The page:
Biology & Life History
Effective conservation management is dependent on an accurate understanding of the species being managed. Animal life history studies collect data on age, body size, physical and sexual maturity, and feeding ecology from individuals. These data are used to characterise how species’ allocate resources to growth, reproduction, and survival. Such knowledge is essential for the conservation and management of wild populations.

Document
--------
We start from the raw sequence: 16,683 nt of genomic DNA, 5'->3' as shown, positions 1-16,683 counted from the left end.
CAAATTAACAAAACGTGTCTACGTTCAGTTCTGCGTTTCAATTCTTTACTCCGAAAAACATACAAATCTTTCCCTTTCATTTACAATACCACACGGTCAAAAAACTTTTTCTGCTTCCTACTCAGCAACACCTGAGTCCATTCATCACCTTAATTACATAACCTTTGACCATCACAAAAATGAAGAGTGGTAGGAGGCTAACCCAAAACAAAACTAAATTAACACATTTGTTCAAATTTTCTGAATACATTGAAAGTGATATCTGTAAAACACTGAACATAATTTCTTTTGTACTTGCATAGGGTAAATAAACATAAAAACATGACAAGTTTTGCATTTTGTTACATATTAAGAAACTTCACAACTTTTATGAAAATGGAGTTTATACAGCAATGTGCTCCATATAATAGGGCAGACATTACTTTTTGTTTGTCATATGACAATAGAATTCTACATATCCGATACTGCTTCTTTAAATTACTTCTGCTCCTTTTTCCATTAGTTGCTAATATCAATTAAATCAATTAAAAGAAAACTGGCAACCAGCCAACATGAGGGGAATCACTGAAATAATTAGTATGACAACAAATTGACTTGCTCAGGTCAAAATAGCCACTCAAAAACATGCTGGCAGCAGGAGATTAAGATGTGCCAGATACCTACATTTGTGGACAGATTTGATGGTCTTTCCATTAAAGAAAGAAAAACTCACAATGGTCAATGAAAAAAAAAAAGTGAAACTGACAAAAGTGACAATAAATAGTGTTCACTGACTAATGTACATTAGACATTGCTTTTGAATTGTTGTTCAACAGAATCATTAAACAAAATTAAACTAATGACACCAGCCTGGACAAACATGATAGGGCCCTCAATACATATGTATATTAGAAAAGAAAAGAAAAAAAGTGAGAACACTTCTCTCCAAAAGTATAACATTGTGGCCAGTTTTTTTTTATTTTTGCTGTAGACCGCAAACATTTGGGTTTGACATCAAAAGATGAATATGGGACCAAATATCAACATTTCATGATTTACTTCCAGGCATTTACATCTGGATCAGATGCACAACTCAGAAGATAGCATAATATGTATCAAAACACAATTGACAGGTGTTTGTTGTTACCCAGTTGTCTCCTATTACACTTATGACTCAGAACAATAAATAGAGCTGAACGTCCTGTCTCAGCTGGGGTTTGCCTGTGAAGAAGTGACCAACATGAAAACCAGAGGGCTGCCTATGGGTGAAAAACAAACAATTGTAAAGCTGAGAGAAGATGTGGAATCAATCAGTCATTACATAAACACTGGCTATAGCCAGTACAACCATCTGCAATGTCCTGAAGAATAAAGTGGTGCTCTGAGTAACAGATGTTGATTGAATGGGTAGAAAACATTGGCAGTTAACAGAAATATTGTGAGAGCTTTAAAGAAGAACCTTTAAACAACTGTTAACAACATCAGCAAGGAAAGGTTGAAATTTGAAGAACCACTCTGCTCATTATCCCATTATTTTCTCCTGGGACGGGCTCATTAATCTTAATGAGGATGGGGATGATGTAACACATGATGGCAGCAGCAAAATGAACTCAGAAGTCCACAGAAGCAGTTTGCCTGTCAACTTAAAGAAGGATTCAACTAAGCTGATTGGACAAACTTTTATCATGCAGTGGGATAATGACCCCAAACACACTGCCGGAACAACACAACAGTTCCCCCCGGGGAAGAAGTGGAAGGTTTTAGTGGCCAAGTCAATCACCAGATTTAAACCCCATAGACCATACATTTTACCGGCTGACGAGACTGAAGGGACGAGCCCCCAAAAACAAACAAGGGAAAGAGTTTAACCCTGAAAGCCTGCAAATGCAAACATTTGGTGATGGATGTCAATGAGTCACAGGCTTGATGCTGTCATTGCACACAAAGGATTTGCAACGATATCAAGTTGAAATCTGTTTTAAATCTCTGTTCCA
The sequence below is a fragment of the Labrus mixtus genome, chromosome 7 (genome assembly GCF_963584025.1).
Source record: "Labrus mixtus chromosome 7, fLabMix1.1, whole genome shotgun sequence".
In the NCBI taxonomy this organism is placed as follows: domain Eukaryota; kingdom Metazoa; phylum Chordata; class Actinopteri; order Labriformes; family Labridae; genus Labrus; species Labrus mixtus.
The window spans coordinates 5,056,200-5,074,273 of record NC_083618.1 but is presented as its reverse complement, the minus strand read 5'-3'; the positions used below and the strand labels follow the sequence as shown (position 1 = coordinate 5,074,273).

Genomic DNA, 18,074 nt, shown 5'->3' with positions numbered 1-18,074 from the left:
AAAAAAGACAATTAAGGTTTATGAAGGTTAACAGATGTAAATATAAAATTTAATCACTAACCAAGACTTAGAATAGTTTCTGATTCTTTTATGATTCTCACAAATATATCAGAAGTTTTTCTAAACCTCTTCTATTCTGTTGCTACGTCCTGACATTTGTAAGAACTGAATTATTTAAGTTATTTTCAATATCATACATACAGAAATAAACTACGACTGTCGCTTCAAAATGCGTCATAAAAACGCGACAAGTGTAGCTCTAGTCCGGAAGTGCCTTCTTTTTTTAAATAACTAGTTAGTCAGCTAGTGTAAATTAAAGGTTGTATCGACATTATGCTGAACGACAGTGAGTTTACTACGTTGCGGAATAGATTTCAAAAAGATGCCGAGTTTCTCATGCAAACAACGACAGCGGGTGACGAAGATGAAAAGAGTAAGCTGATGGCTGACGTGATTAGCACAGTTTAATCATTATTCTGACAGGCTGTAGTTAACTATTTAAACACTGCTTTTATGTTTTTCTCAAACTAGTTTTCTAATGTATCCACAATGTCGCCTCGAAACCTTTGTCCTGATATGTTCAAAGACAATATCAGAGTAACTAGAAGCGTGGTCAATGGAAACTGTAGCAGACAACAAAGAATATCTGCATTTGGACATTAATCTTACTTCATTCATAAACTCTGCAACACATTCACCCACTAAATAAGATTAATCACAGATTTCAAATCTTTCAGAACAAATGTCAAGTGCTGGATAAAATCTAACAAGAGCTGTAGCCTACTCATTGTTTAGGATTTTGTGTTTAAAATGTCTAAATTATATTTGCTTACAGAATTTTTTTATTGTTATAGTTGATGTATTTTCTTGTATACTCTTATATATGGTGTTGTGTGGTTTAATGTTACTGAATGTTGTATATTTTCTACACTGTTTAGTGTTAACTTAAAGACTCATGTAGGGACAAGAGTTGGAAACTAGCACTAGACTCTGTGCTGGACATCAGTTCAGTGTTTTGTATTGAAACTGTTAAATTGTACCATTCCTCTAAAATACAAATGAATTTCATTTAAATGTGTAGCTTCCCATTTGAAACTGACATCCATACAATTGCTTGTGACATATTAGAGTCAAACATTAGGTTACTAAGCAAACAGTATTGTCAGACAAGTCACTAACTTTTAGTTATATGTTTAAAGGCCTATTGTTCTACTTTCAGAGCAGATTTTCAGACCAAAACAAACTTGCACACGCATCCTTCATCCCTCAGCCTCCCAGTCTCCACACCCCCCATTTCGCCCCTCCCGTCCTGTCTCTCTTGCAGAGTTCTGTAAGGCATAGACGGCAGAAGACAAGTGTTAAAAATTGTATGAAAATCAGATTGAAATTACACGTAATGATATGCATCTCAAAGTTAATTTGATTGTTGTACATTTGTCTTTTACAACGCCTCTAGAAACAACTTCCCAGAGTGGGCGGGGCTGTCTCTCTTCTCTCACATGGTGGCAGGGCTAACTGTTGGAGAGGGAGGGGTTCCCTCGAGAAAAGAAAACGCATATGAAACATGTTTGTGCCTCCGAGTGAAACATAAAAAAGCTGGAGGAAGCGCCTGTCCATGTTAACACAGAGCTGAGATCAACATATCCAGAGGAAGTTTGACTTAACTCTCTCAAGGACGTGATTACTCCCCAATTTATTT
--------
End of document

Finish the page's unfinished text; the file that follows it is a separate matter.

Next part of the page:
Under this research theme, the CERG team collects life history data by observing individual animals directly via photo-identification and tagging studies, or by post-mortem sampling of stranded animals to obtain such things as teeth for aging, body length measurements for quantifying growth rates, gonads for determining reproductive condition, and stomach contents for describing diet.
Current projects in this theme are providing invaluable biological information on cetacean population structure, growth, survivorship, mortality, diet, and reproductive biology to management agencies such as the Department of Conservation and Fisheries New Zealand.